Stipe Hooks up with European Trek

Although she did not tour the United States to showcase Gone Again, she did successfully take her bandincluding Lenny Kaye, Jay Dee Daugherty, and former Television front man Tom Verlaineto Europe and was joined by R.E.M. vocalist and friend Michael Stipe, who photographed the tour for a book.

Peace & Noise (1997) followed and saw most of the compositional credits shared with Oliver Ray. It features a song called "Spell," which makes reference to work by the American poet Allen Ginsberg, a large influence on Smith, who died the same year the album was released.

Smith's own role as poet had not been shelved. Numerous appearances in this guise saw her read at an Albert Hall event in London in 1996 and in 1998 she participated in a benefit for Tibet, performing extracts from Howl, the key verse work by Ginsberg, and John Lennon's "Power to the People."

In 2000 the album Gung Ho was released. It offers a lengthy critique of the urban nightmare on "Strange Messengers," and draws comparisons to Blondie on the track "Gone Pie." But her new work lacks the resounding power of her earlier recordings and the arrival of Land (19752002), an outstanding compilation of her career output, only serves to emphasize this assessment. Over two compact discs, the collection captures the intensity of her oeuvre on album and in a live setting.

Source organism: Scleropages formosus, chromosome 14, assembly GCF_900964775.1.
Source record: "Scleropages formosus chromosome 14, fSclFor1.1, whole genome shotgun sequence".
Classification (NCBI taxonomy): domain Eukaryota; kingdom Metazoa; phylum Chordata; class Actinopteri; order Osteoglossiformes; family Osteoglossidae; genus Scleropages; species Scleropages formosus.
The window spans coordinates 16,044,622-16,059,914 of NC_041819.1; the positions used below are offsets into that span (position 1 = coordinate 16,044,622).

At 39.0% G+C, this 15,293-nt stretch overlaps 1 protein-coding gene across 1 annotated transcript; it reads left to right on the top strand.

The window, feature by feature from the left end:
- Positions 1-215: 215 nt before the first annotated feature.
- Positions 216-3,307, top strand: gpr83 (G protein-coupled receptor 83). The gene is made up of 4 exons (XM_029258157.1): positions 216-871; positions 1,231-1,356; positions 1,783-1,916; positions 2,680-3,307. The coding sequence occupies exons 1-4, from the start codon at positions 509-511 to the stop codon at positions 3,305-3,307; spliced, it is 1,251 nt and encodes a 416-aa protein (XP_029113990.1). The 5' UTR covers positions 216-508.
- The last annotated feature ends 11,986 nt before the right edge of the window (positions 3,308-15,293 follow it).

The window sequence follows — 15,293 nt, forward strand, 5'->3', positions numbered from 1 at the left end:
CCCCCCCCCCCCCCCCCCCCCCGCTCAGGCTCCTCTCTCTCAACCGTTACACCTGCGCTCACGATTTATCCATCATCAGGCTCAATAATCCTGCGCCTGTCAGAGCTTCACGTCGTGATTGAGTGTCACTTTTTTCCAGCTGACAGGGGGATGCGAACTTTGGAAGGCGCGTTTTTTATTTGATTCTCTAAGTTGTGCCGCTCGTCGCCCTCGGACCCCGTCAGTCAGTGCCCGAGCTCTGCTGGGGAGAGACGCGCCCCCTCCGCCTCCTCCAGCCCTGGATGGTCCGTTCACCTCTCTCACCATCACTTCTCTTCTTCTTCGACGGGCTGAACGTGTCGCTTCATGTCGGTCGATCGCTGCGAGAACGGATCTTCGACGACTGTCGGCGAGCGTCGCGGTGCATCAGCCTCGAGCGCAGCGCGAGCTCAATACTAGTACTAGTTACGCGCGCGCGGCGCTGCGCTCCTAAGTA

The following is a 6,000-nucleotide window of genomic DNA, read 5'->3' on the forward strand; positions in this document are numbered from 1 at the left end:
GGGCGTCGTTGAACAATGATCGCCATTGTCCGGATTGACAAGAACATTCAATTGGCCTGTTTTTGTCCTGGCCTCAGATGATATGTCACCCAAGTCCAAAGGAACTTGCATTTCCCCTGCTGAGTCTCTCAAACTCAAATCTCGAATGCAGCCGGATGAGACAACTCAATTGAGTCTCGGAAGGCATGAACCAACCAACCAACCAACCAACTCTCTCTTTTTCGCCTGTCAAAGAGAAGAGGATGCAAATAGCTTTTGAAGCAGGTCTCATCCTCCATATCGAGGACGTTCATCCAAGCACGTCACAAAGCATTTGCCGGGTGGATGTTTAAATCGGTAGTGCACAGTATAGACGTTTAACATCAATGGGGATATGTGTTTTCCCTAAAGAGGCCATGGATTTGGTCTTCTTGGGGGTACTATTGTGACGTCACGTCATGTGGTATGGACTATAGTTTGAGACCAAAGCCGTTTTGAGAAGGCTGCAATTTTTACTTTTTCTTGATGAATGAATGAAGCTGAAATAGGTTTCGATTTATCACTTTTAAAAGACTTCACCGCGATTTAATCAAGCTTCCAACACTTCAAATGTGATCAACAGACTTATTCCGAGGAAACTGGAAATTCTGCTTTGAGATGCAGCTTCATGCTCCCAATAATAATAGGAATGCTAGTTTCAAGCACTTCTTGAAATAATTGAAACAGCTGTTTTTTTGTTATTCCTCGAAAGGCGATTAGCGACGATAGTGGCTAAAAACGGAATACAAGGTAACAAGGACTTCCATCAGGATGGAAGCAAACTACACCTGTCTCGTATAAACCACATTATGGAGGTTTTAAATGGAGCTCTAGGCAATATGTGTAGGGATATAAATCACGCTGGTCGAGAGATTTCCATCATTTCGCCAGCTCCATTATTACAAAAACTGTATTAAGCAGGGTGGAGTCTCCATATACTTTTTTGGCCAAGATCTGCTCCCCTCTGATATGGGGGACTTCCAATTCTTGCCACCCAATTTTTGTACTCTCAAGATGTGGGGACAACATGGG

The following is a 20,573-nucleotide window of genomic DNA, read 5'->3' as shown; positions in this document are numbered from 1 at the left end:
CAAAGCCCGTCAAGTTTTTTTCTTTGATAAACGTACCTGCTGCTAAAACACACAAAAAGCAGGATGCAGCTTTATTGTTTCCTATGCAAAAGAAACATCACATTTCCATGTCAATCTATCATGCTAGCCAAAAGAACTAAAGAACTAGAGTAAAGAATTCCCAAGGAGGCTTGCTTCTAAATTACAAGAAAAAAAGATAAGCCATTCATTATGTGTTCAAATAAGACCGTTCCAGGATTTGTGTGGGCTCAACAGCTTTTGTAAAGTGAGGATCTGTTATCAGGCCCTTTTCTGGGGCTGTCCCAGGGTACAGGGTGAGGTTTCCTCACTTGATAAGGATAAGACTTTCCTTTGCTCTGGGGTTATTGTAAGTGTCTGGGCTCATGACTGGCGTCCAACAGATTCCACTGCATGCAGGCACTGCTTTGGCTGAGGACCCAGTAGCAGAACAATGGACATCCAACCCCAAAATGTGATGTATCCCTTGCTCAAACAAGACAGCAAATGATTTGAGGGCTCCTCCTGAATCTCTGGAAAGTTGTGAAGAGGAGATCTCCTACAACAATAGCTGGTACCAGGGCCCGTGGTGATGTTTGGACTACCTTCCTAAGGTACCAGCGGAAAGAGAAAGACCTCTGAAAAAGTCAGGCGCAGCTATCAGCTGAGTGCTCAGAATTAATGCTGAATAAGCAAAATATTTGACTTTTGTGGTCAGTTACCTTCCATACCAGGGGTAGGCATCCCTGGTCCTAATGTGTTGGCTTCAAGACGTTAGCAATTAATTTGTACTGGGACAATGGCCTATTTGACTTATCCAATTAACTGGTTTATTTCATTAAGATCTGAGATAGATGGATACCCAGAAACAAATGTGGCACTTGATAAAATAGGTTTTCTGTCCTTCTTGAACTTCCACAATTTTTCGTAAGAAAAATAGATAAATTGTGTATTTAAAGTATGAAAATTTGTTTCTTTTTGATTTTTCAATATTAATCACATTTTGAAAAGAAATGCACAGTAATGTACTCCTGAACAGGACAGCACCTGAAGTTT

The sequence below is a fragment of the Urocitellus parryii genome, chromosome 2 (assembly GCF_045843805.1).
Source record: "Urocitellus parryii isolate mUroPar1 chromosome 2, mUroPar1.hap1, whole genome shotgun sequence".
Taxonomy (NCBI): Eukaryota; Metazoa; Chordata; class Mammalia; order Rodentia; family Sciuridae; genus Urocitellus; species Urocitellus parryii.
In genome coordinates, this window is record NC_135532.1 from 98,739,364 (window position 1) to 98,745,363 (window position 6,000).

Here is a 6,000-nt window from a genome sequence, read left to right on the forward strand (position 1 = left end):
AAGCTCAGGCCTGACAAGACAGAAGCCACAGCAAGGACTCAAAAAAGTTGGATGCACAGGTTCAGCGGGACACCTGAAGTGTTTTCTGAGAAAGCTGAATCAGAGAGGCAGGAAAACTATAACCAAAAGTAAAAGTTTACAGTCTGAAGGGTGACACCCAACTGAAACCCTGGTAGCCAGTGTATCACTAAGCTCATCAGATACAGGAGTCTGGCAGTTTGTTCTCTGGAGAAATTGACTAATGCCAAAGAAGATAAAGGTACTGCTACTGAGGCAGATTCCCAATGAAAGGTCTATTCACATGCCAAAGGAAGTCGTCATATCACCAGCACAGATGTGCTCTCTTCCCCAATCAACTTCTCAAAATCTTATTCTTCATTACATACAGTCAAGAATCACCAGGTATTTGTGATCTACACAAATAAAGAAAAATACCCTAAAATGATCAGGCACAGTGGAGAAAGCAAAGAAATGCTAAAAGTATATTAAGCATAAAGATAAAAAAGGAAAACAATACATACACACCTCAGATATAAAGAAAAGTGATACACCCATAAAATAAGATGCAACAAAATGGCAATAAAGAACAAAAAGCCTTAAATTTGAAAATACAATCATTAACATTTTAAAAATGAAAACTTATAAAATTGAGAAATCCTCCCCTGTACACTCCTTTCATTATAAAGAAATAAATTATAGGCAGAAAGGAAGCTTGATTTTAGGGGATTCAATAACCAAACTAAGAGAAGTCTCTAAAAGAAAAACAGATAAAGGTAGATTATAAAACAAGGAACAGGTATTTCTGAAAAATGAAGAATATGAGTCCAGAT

Determinedly eclectic, Smith has never been tied down by notions of pop stardom. Her existence has been shaped by an ability to move across the creative arts with facility, from painting to theater to spoken word. But without the doors that rock music opened to her, she would have been a significant artist who remained in the shadows of the mainstream. Rock afforded her a large, global audience. Through the upsurge of the new wave, and specifically the quality of her first album, Smith achieved a notable triumph. She managed to combine the potency of raw, direct verse with the muscular rhythms of rock and roll and showed that a woman could take an active part in a world previously dominated by men. As a result, she has been a role model for several waves of women sincefrom punks to riot grrrls.

SELECTIVE DISCOGRAPHY:

Horses (Arista, 1975); Radio Ethiopia (Arista, 1976); Easter (Arista, 1978); Wave (Arista, 1979); Dream of Life (Arista, 1988); Gone Again (Arista, 1996); Peace & Noise (Arista, 1997); Gung Ho (Arista, 2000); Land (19752002) (Arista, 2002). Soundtrack: Until the End of the World (Warner Bros., 1991).

BIBLIOGRAPHY:

V. Bockris, Patti Smith (London, 1998).

WEBSITE:

www.Pattismithland.com.

simon warner

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Smith, Patti

Patti Smith

Singer, songwriter

For the Record

Writings

Selected discography

Sources

Patti Smith grew up in Pitman, a lower-class, melting-pot town in New Jersey. Until she saw the Rolling Stones on an Ed Sullivan show, she was totally into the popular black groups of the early sixties. I was just one of a million girls who could sing Ronettes records almost as good as the Ronettes, she told Rolling Stone. After high school she began working in a factory around the same time she discovered the poetry of the French symbolist Arthur Rimbaud. While in junior college, Smith became pregnant and gave up the child for adoption. She moved to New York for a brief period and eventually took off for Paris with her sister to study art. In France she began to have premonitions of Rolling Stones guitarist Brian Joness death just days before he actually died.